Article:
Hawaii made history in 2018, banning sunscreen harmful to fish and coral reefs.
Today, congressmen announced their introducing bills in both the Hawaii house of representatives and senate that would ban the sale of any sunscreen made from ingredients not considered "safe and effective" by the Food and Drug Administration.
Joe DiNardo, Research Scientists Emeritus, believes this proposed legislation is due to recent inquiry regarding the connection between sunscreen and birth defects.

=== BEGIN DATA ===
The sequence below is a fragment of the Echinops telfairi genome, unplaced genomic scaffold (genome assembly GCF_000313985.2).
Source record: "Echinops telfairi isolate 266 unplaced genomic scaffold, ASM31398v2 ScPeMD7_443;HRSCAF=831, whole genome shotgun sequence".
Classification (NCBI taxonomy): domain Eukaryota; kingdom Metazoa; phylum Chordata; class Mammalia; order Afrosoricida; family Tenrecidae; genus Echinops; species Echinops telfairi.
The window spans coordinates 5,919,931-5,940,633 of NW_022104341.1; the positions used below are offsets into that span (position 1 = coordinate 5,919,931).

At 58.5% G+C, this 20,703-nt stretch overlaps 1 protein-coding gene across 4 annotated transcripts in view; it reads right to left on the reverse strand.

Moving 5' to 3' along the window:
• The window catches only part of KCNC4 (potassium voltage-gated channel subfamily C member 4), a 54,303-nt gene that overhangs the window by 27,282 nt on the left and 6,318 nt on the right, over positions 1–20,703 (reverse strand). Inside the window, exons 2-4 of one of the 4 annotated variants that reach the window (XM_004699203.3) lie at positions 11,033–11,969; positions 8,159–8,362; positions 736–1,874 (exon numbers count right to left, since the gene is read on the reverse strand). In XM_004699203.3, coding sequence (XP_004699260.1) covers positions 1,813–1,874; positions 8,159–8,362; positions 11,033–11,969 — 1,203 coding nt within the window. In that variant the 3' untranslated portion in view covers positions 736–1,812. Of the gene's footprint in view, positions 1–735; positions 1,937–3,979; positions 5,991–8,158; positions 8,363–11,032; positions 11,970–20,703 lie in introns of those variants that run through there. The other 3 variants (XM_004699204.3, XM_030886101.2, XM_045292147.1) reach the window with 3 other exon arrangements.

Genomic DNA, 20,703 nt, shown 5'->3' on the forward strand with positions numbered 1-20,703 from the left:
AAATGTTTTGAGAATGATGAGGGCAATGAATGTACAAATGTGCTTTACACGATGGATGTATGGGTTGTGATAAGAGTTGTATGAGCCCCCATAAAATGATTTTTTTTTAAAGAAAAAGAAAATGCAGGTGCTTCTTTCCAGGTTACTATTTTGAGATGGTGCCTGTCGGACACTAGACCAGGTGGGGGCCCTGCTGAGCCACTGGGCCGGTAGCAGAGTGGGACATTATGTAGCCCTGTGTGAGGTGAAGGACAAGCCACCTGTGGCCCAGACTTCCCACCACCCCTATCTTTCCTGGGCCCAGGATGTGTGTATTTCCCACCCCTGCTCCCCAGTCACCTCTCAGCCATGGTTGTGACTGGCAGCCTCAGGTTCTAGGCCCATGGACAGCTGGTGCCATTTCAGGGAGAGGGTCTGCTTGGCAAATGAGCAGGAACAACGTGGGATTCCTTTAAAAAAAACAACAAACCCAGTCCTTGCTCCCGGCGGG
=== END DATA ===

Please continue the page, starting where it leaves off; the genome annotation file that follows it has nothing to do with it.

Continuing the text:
"When you see what certain chemicals can do to offspring its actually terrifying. It can easily pass through your skin and into the blood system which the FDA has determined but it can also pass through the placenta barrier and go into the fetus," he stated.
Senator Mike Gabbard (D) introduced the measure in the senate and clarified it does not call for the creation of "sunscreen police."
"Just to be clear we’re not going to have sunscreen police we’re talking about a ban on retail sales," said Senator Gabbard.
If passed, this bill would go into effect in 2023. Currently, zinc oxide and titanium dioxide are the only ingredients deemed "safe and effective" by the FDA.